By John Dillard, Col. USA (Ret.) and Steve Stark
The valley of death or the chasm sounds like a place where vultures wheel in the hot desert air over the carcasses of the technologies that couldn’t make it across. It’s an apt metaphor, but the valley of death is not a place. It’s a condition.
The metaphor is applied to a wide range of products, including both incremental improvements and disruptive innovations, in many industrial and public settings. As a major developer and user of new technologies, DOD suffers greatly from the valley of death. In acquisition, the valley of death is often an unintended byproduct of an aging acquisition system that wasn’t built for the speed of modern innovation.
What it means, generally, when a program is lost in the valley of death is that the program was abandoned for at least one of four primary reasons: financial, technical, doctrinal or organizational culture.
Time and money are everything in acquisition, but timing of money is also important. If a new technology gets on DOD’s budget submission before the annual February deadline, it has a chance to be funded in the next fiscal year, which begins in October. However, that best-case scenario still leaves a gap of, at minimum, seven or eight months. That rosy scenario isn’t the norm. If a program isn’t in the budget request, it has to wait for the next one. It can take two years or more from viability for a program to get funded.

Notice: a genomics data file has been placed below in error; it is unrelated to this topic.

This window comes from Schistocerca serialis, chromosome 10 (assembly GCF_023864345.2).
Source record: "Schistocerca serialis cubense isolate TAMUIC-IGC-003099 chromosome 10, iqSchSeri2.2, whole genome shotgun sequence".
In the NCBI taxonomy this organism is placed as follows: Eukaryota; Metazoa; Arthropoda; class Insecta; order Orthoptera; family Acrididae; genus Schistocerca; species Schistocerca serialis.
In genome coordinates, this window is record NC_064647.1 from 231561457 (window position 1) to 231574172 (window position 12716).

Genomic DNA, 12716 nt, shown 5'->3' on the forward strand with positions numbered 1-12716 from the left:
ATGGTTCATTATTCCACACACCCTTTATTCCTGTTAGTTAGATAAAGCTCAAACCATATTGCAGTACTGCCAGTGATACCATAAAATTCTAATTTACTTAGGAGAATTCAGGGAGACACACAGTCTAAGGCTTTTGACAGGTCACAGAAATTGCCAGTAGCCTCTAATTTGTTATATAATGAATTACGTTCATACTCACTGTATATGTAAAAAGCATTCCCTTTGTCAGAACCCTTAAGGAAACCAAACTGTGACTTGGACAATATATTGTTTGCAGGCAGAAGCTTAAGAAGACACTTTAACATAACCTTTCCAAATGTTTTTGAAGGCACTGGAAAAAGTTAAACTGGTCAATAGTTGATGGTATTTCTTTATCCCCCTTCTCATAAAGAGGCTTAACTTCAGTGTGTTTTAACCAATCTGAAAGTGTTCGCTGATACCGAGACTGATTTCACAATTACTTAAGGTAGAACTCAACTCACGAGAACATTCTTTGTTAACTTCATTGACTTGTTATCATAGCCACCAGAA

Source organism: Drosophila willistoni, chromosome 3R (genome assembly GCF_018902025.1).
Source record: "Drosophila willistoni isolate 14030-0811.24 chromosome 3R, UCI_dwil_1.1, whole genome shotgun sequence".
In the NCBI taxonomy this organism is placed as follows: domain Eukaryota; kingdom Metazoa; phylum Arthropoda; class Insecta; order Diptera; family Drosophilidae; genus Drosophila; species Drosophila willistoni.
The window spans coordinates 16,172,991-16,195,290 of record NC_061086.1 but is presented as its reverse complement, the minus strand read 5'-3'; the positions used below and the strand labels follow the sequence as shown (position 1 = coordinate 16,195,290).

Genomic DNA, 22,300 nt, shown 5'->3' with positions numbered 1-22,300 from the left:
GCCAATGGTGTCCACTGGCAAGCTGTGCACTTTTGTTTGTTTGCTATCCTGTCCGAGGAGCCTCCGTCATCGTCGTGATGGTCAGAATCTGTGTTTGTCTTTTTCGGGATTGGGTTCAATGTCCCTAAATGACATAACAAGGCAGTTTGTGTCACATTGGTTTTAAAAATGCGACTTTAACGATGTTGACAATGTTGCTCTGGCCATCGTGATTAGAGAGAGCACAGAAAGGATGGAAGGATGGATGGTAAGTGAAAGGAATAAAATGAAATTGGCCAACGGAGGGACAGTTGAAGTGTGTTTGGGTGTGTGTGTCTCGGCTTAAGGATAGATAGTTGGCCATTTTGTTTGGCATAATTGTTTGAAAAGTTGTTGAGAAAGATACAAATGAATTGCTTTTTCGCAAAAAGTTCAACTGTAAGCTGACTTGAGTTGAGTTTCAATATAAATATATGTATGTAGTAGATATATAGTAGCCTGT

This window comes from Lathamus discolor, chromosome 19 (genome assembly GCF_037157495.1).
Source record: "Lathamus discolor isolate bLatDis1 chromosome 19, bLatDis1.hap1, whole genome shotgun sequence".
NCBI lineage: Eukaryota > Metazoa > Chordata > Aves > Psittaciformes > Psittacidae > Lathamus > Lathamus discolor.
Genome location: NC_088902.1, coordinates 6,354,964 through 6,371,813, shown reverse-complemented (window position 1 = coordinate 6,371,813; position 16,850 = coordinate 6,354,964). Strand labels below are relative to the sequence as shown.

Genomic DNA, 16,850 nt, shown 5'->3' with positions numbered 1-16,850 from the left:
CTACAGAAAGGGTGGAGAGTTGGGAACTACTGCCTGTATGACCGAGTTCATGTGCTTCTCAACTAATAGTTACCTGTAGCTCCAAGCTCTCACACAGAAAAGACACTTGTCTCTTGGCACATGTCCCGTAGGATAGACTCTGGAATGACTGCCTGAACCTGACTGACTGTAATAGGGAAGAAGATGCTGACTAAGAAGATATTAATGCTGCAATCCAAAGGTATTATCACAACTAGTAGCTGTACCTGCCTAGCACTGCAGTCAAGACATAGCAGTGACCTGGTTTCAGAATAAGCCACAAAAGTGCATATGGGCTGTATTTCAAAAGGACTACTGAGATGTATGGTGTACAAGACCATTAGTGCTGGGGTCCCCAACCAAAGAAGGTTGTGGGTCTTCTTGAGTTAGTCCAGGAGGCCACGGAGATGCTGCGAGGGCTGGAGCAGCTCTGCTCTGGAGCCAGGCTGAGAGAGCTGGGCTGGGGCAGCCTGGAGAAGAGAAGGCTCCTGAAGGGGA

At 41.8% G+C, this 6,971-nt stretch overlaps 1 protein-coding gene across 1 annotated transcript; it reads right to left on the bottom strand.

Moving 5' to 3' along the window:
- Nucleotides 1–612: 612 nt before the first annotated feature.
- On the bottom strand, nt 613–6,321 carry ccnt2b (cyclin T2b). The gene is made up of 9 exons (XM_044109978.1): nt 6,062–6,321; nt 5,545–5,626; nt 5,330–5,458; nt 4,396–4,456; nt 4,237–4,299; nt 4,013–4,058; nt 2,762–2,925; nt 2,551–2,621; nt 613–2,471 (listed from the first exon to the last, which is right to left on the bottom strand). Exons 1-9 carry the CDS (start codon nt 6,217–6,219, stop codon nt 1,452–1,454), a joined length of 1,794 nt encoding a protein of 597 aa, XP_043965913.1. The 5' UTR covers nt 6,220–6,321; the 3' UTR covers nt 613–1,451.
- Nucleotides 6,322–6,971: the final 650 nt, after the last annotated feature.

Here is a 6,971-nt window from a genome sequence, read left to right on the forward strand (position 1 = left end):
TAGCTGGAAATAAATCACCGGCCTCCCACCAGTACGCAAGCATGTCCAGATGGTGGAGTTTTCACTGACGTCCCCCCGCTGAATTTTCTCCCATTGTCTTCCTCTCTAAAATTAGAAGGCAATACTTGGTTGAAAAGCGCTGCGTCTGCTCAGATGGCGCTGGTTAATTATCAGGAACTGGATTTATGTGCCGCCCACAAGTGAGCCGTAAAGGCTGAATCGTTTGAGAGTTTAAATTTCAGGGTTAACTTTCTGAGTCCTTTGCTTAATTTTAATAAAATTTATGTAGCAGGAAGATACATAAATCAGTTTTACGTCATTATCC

Congress does not always pass a budget on time. A stopgap continuing resolution does not provide for anything new. It would just fund at the same rate as the last budget. Such resolutions add to the time between viability and funding. That can be murderous for small business, though it’s not such a big deal for traditional defense prime contractors with a lot of irons in DOD’s fires. For a small company, even with a genius solution, that might as well be forever.
Most often, programs don’t get abandoned in the chasm because of any fault of their own, but there is a major exception. More than one program has been abandoned in the valley of death because a technology it depends on just can’t get past a technical readiness level that its requirement demands. Other times, technologies are overtaken by the speed of change in either advances in technologies or the nature of threats.
The Army tends to want its acquisitions to fit within its doctrine. Its Big Six modernization priorities all fit within the doctrinal concept of multidomain operations. That’s because all six come from verified needs that have arisen as that operational concept evolved. A company could have a wonderful new invention or innovation, but if it falls outside that multidomain concept, it could come to a screeching halt. Doctrine can change when there’s an event or technology that fundamentally alters national security.
Most of the materiel the Army acquires is in the category of innovation—a new way of using something or doing something, rather than that of invention, or something entirely new. The technologies behind the Big Six already exist. The Army wants better, faster, deadlier—a leap ahead in the states of those arts. The Big Six are acquisitions that are going to happen and will have plenty of juice to get past the valley of death. The acquisition culture, however, tends to be less enthusiastic when it comes to solutions that are genuinely novel, overtly impinge on a cultural norm or a well-established routine, or produce a “that’s not how we do it here” reaction.
In the graphic that follows, we have tried to show, as simply as possible, how the condition of the valley of death happens. There are dimensions that are not possible to show in a simple graphic. The condition is not guaranteed by fate, but built into the defense acquisition system.
Click on image to enlarge.